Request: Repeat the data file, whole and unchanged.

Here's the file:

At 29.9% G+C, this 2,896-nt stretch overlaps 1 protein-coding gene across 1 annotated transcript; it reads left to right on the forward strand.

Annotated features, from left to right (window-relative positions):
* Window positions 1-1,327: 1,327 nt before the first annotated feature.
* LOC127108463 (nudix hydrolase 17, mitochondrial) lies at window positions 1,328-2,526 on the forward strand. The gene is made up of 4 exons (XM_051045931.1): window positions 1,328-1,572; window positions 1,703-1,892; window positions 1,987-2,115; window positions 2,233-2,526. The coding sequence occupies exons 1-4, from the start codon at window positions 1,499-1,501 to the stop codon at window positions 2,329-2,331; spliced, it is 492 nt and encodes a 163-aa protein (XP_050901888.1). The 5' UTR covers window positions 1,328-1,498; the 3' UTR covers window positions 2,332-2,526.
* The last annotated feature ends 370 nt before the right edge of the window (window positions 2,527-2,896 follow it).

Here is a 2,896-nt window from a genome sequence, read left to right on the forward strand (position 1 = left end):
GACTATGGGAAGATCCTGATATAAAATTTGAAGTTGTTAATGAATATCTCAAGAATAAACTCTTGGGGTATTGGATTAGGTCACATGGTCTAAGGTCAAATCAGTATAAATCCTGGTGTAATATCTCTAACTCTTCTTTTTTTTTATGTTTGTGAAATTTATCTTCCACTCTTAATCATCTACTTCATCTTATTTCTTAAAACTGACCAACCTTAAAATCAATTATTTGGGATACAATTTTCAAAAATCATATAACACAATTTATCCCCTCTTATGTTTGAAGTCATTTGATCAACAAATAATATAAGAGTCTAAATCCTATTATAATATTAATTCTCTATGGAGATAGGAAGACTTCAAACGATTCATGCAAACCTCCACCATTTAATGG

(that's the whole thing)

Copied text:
At 29.9% G+C, this 2,896-nt stretch overlaps 1 protein-coding gene across 1 annotated transcript; it reads left to right on the forward strand.

Annotated features, from left to right (window-relative positions):
* Window positions 1-1,327: 1,327 nt before the first annotated feature.
* LOC127108463 (nudix hydrolase 17, mitochondrial) lies at window positions 1,328-2,526 on the forward strand. The gene is made up of 4 exons (XM_051045931.1): window positions 1,328-1,572; window positions 1,703-1,892; window positions 1,987-2,115; window positions 2,233-2,526. The coding sequence occupies exons 1-4, from the start codon at window positions 1,499-1,501 to the stop codon at window positions 2,329-2,331; spliced, it is 492 nt and encodes a 163-aa protein (XP_050901888.1). The 5' UTR covers window positions 1,328-1,498; the 3' UTR covers window positions 2,332-2,526.
* The last annotated feature ends 370 nt before the right edge of the window (window positions 2,527-2,896 follow it).

Here is a 2,896-nt window from a genome sequence, read left to right on the forward strand (position 1 = left end):
GACTATGGGAAGATCCTGATATAAAATTTGAAGTTGTTAATGAATATCTCAAGAATAAACTCTTGGGGTATTGGATTAGGTCACATGGTCTAAGGTCAAATCAGTATAAATCCTGGTGTAATATCTCTAACTCTTCTTTTTTTTTATGTTTGTGAAATTTATCTTCCACTCTTAATCATCTACTTCATCTTATTTCTTAAAACTGACCAACCTTAAAATCAATTATTTGGGATACAATTTTCAAAAATCATATAACACAATTTATCCCCTCTTATGTTTGAAGTCATTTGATCAACAAATAATATAAGAGTCTAAATCCTATTATAATATTAATTCTCTATGGAGATAGGAAGACTTCAAACGATTCATGCAAACCTCCACCATTTAATGG